Ocean cargo moving again at the Port of Oakland
Ocean cargo operations at the Port of Oakland are back to normal with all terminals open for business, said spokesmen.
in the NewsBehind KION Group’s acquisition of Dematic UniCarriers Americas executives partner with Roosevelt University Brexit impact yet to be measured by U.S. logistics managers Rail carload and intermodal volumes fall for the week ending June 18, reports AAR BTS reports U.S.-NAFTA trade falls 3.2 percent in April More News
Ocean cargo operations at the Port of Oakland are back to normal with all terminals open for business, said spokesmen. The news comes as a relief to shippers, who as late as yesterday were worried about a prolonged disruption caused by the “Occupy Oakland” movement.
According to a news alert provided by Devine Intermodal (a major drayage operator) the protest “inhibited some drivers from leaving the port area late in the day as well as the ILWU (International Longshore and Warehouse Union) from entering.”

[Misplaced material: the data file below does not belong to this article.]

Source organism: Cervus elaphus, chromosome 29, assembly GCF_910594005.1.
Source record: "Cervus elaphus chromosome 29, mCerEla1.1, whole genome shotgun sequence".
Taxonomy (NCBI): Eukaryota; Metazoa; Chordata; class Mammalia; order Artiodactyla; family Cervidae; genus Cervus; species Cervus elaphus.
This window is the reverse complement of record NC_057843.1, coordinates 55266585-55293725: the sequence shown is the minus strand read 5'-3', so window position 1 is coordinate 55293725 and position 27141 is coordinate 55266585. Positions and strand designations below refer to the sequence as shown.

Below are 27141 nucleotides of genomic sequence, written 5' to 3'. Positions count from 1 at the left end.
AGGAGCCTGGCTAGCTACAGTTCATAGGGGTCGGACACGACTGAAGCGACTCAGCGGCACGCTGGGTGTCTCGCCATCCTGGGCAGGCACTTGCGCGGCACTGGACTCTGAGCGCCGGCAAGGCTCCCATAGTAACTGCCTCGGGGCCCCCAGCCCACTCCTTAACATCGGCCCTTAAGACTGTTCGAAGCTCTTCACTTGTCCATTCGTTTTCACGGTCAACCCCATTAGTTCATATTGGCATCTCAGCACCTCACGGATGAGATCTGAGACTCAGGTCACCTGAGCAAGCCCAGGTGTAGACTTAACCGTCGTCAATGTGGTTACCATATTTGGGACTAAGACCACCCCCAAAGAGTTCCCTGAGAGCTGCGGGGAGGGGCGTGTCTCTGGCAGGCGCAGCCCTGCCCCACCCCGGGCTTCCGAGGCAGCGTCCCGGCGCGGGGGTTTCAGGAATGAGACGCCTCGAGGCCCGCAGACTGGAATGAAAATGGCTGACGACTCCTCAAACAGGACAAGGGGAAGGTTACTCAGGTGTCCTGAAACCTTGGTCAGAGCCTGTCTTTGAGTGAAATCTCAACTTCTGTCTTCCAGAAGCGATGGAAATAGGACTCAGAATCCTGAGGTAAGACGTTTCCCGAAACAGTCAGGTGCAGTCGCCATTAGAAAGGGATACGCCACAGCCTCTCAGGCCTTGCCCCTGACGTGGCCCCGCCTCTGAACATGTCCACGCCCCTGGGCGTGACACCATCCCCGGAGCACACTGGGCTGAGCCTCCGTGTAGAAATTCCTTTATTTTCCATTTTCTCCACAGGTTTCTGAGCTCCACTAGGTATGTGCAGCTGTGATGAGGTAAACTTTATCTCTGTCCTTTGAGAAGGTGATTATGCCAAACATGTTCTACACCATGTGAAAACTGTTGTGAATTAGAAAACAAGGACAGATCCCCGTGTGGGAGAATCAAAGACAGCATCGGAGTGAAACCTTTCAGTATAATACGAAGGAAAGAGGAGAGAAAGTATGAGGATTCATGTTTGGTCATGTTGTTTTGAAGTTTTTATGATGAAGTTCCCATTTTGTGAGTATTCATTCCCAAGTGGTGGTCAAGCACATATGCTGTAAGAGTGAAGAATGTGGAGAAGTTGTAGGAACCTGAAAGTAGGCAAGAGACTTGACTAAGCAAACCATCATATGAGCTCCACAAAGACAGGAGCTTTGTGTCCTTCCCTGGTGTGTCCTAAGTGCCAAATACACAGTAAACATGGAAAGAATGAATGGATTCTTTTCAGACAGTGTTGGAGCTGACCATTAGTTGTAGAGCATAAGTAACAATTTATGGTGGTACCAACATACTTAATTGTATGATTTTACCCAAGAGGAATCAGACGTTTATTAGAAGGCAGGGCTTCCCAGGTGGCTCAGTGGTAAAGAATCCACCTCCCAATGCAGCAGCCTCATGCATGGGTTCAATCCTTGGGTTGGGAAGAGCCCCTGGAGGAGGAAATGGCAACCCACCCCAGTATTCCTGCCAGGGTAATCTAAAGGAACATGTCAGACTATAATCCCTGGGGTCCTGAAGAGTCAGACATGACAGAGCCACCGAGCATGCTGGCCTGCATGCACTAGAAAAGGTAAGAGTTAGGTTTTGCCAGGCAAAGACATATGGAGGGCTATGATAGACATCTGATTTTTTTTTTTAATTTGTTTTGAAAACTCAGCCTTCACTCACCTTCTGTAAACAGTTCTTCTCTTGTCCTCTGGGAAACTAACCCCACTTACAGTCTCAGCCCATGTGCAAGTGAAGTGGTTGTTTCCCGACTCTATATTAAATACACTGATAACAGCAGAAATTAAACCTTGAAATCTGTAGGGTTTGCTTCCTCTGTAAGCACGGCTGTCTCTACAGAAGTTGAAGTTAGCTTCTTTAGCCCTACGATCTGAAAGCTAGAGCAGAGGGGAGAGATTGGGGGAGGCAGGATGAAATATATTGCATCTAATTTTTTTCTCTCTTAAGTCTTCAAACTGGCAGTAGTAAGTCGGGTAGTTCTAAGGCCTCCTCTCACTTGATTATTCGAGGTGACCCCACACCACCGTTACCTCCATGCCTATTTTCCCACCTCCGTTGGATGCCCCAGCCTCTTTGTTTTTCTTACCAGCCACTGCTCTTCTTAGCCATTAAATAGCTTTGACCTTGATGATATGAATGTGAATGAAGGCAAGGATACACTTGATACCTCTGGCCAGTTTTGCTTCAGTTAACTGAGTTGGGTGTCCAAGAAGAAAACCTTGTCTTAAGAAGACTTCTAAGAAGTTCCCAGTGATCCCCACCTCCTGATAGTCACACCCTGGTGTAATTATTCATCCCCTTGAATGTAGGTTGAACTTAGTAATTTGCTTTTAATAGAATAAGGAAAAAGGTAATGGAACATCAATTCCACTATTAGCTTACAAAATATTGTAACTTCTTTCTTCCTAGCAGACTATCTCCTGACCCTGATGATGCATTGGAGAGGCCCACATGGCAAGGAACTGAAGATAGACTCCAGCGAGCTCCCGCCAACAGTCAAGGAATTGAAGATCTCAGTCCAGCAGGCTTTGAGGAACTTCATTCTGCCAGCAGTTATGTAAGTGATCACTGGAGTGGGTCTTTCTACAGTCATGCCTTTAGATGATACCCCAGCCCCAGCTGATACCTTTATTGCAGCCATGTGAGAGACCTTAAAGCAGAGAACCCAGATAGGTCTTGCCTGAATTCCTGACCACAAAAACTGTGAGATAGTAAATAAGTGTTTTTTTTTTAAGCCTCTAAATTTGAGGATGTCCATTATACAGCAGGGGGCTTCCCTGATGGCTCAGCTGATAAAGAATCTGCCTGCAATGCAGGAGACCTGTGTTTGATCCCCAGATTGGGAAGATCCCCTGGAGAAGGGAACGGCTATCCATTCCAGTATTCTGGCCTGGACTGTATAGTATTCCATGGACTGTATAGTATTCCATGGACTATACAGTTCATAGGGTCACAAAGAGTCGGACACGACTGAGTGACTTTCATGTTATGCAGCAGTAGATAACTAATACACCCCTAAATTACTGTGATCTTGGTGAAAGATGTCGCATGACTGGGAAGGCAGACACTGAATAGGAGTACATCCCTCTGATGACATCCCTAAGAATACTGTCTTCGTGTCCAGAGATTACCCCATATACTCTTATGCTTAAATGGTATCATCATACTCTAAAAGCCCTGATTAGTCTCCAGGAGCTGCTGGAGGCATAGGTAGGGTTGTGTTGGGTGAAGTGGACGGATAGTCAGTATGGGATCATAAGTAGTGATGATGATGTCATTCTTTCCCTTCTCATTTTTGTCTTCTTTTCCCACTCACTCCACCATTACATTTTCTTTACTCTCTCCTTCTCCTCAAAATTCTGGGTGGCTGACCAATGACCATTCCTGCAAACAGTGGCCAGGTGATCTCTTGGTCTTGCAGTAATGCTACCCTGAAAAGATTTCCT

The ILWU had vacated the TraPac Terminal yesterday, and Devine reported that terminal operators were reporting difficulty in getting all the labor needed for smooth gate, terminal and vessel operations.
Across the bay at the Port of San Francisco, the same concerns were expressed.
“While some threat did exist for us, none of our cargo operations were affected,” said Jim Maloney, the port’s maritime marketing manager interview. “We were more worried about finding adequate numbers of longshore workers.”
The Port of Oakland – the nation’s fifth largest ocean cargo gateway – said in a statement that “we appreciate the efforts of our tenants, business, and labor partners to get back to work and back to business today.”
About the AuthorPatrick Burnson Patrick Burnson is executive editor for Logistics Management and Supply Chain Management Review magazines and web sites. Patrick is a widely-published writer and editor who has spent most of his career covering international trade, global logistics, and supply chain management. He lives and works in San Francisco, providing readers with a Pacific Rim perspective on industry trends and forecasts. You can reach him directly at [email protected]
Subscribe to Logistics Management Magazine!Subscribe today. It's FREE!
Get timely insider information that you can use to better manage your entire logistics operation.
Start your FREE subscription today!
WMS Update: What do we need to run a WMS? Supply Chain Software Convergence: Synchronization Realized View More From this Issue